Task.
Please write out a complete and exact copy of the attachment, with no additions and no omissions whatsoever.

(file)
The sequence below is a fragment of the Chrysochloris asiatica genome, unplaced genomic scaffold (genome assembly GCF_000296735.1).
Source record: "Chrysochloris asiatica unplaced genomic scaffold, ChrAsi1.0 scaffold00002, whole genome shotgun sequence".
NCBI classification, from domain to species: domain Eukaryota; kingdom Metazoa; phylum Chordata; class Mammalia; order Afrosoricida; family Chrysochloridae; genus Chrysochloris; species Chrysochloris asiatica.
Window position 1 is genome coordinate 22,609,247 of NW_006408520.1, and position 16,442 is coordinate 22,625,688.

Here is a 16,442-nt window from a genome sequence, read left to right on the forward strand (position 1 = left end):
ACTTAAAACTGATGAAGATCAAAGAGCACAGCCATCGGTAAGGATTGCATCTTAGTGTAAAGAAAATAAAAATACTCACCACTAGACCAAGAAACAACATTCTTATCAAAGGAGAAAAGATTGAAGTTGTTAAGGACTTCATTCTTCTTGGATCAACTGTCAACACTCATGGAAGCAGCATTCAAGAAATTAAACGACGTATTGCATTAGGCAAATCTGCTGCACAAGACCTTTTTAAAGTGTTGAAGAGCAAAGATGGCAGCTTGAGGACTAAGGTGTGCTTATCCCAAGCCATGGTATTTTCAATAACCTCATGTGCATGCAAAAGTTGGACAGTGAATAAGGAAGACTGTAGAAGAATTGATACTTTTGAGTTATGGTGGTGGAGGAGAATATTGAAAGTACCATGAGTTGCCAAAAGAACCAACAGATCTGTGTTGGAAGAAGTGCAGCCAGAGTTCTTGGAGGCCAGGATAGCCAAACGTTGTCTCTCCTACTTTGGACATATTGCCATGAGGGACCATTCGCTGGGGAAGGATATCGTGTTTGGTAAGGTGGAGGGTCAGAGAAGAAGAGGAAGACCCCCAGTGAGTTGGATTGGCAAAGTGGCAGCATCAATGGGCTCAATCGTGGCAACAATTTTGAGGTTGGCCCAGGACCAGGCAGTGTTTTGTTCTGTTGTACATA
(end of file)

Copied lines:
The sequence below is a fragment of the Chrysochloris asiatica genome, unplaced genomic scaffold (genome assembly GCF_000296735.1).
Source record: "Chrysochloris asiatica unplaced genomic scaffold, ChrAsi1.0 scaffold00002, whole genome shotgun sequence".
NCBI classification, from domain to species: domain Eukaryota; kingdom Metazoa; phylum Chordata; class Mammalia; order Afrosoricida; family Chrysochloridae; genus Chrysochloris; species Chrysochloris asiatica.
Window position 1 is genome coordinate 22,609,247 of NW_006408520.1, and position 16,442 is coordinate 22,625,688.

Here is a 16,442-nt window from a genome sequence, read left to right on the forward strand (position 1 = left end):
ACTTAAAACTGATGAAGATCAAAGAGCACAGCCATCGGTAAGGATTGCATCTTAGTGTAAAGAAAATAAAAATACTCACCACTAGACCAAGAAACAACATTCTTATCAAAGGAGAAAAGATTGAAGTTGTTAAGGACTTCATTCTTCTTGGATCAACTGTCAACACTCATGGAAGCAGCATTCAAGAAATTAAACGACGTATTGCATTAGGCAAATCTGCTGCACAAGACCTTTTTAAAGTGTTGAAGAGCAAAGATGGCAGCTTGAGGACTAAGGTGTGCTTATCCCAAGCCATGGTATTTTCAATAACCTCATGTGCATGCAAAAGTTGGACAGTGAATAAGGAAGACTGTAGAAGAATTGATACTTTTGAGTTATGGTGGTGGAGGAGAATATTGAAAGTACCATGAGTTGCCAAAAGAACCAACAGATCTGTGTTGGAAGAAGTGCAGCCAGAGTTCTTGGAGGCCAGGATAGCCAAACGTTGTCTCTCCTACTTTGGACATATTGCCATGAGGGACCATTCGCTGGGGAAGGATATCGTGTTTGGTAAGGTGGAGGGTCAGAGAAGAAGAGGAAGACCCCCAGTGAGTTGGATTGGCAAAGTGGCAGCATCAATGGGCTCAATCGTGGCAACAATTTTGAGGTTGGCCCAGGACCAGGCAGTGTTTTGTTCTGTTGTACATA